Jacobs Crawley was a senior at Texas A&M University when he first reached his goal of qualifying for the Wrangler National Finals Rodeo. While preparing for that rodeo, he was also thinking about a tattoo that would commemorate the occasion and provide lifelong inspiration.
In June of 2011, he won the National Intercollegiate Rodeo Association saddle bronc riding title, then spent the summer competing in the PRCA. He had been juggling college rodeos and pro rodeos all year, while spending a lot of time in the classroom and the library studying for his bachelor’s degree in industrial and systems engineering.
He and his college roommate, Clint Hopping, who rode bucking horses and bulls, spent many late nights studying and talking about their futures. They also traveled and worked out together.
Jacobs knew that his future was going to include competing in Las Vegas for a world title, he just wasn’t sure when. He and Clint’s conversations about the NFR included getting a back numbers and what that would mean. Jacobs told Clint when that happened, he was going to get a tattoo of that number. While he was making plans for the NFR, he thought over and over about it and just wasn’t sure what kind of tattoo he wanted to get.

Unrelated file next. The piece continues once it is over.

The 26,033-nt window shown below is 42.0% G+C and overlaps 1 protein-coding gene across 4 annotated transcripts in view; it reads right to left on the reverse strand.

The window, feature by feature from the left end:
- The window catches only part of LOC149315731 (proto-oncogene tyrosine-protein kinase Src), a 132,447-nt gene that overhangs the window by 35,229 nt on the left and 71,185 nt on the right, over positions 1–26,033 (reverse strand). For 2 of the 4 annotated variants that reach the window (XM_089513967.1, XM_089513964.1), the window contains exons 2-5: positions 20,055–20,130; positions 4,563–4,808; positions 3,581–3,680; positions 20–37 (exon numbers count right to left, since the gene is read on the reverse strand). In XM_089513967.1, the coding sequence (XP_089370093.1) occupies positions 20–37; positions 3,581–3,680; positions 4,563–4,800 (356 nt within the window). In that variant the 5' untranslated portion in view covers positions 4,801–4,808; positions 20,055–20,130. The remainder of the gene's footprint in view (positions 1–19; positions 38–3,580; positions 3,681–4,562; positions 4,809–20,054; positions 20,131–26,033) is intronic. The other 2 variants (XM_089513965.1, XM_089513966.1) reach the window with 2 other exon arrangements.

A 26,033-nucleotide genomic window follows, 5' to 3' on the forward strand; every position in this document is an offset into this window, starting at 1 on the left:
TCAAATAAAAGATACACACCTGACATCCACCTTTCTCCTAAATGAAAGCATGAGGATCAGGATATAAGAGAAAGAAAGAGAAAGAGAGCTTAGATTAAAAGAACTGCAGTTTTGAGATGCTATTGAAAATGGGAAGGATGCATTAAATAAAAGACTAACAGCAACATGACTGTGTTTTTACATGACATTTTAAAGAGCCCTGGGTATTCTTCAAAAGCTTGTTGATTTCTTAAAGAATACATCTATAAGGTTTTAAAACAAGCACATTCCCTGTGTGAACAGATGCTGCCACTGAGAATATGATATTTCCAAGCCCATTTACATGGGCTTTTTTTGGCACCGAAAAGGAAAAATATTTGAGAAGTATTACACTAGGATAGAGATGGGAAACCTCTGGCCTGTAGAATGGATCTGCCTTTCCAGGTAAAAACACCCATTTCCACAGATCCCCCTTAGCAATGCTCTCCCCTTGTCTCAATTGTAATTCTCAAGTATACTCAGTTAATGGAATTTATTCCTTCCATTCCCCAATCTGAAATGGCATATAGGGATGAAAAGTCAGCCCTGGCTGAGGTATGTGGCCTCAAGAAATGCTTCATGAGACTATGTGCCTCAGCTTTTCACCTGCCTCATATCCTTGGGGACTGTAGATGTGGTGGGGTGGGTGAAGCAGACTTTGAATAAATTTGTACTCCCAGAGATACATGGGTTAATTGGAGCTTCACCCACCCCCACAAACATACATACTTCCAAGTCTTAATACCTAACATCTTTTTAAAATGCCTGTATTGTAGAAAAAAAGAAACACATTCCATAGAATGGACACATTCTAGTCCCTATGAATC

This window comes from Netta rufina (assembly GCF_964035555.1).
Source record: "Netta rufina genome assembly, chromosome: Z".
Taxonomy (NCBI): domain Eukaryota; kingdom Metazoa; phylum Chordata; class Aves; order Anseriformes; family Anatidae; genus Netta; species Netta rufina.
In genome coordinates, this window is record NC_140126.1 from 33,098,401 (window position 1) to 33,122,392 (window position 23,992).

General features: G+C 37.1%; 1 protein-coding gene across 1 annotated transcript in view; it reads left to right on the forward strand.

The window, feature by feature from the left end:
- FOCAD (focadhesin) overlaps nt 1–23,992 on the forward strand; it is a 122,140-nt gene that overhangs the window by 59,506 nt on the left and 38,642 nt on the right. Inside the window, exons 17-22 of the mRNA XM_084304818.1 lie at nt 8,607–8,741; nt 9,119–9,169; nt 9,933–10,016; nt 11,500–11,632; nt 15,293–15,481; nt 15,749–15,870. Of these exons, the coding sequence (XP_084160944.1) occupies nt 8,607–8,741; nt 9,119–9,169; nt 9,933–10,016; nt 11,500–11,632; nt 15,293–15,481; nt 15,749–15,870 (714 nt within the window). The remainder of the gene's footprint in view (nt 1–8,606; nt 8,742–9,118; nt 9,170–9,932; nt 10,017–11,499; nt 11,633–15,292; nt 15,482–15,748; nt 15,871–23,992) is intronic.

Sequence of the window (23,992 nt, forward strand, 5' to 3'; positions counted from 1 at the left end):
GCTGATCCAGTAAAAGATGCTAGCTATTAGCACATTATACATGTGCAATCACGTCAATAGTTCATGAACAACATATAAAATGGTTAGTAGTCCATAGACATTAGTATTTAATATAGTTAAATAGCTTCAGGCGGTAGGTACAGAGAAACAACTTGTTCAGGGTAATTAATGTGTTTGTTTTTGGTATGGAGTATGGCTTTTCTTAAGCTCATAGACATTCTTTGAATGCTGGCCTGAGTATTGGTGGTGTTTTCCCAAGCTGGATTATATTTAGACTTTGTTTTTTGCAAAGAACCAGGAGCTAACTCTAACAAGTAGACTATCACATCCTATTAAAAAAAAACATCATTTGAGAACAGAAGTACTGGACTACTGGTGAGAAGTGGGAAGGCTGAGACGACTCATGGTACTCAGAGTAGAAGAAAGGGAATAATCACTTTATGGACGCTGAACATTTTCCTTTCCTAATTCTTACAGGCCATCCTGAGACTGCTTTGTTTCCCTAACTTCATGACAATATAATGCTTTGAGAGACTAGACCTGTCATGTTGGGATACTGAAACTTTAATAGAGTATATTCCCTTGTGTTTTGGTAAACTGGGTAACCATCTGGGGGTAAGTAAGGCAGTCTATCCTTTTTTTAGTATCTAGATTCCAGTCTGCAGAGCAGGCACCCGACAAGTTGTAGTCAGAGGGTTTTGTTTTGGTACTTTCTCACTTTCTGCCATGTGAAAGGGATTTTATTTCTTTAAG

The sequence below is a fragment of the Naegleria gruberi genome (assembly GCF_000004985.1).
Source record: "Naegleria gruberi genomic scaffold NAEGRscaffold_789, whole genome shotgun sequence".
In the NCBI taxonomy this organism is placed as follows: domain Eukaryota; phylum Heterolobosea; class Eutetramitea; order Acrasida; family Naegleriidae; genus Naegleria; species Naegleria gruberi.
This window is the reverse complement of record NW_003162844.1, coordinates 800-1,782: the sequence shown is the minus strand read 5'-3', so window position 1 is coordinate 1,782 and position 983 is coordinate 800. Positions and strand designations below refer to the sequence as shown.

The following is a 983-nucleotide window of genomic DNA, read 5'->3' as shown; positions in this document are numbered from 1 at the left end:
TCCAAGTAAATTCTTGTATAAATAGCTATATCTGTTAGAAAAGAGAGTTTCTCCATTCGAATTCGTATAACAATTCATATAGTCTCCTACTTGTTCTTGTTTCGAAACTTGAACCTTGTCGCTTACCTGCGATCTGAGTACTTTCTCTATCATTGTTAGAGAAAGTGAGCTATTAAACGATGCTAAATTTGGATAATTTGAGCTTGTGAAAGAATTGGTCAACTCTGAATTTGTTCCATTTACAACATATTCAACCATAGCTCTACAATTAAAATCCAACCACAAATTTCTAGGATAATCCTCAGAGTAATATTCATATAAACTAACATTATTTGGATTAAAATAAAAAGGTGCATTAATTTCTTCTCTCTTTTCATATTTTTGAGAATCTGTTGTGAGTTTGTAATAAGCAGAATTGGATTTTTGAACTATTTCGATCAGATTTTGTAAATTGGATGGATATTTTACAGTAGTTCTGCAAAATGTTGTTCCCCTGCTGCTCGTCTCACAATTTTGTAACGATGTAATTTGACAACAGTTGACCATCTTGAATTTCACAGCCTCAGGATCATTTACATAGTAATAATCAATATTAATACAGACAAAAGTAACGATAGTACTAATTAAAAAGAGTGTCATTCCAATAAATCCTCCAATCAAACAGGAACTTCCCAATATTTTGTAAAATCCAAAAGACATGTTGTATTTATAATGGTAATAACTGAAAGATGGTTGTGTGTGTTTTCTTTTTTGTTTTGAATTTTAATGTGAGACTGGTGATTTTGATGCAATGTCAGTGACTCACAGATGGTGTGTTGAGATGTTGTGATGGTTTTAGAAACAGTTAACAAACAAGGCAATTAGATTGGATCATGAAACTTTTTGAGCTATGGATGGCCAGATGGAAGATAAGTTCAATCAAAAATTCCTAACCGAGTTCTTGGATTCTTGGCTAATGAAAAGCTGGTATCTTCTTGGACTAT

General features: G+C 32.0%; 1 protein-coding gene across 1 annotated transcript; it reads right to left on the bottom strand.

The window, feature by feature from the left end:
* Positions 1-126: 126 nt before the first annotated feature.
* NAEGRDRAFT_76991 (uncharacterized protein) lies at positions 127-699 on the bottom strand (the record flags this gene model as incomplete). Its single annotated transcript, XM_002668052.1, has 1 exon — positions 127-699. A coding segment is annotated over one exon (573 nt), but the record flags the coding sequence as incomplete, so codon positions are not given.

They were studying in the West Campus Library at A&M. There was a dead tree there that gave them some inspiration. They both thought it would be a great tattoo. Clint had the idea to elaborate on the tree and add one piece of good fruit. It was reminiscent of the Bible verse, Matthew 7:19. The King James Version reads, “Every tree that bringeth not forth good fruit is hewn down, and cast into the fire.”
Jacobs loved the idea and when he qualified for the NFR in 2011 he started planning that tattoo in earnest. At the base of the tree, as part of the trunk is his first back number – 83. And, there is one piece of fruit hanging from a tree limb, a constant reminder of the biblical message to bear good fruit.
“I was 23 at the time.” Jacobs said. “That tattoo took eight hours, a lot longer than I thought it would. I don’t know at 30 if I’d do it again, but I really enjoy my tattoo.”
His tattoo will be a reminder to bear good fruit and of his NFR qualification for the rest of his life. He won the gold buckle in 2015 and while he has ideas for other tattoos, this probably will be his last.
“I think I’m one and done,” he said. “I get ideas and my wife talks me out of them. I already had this one when we started dating. She likes it, but she doesn’t get very excited about me getting another one.”
After his first NFR qualification, Jacobs has been seven more times for eight consecutive trips. Five of those have been with his younger brother Sterling Crawley.
“The plan was for Sterling and I to both get tattoos with our first back number,” Jacobs said. “After mine took eight hours, he wasn’t having it.”
Jacobs and his wife, Lauren, have a son Corley that was born less than a month before the 2017 NFR. They made the trip to Las Vegas as a family where it was Corley’s first rodeo. This year, the family is on the road together and having them with Jacobs keeps him inspired. No matter what happens, bear good fruit.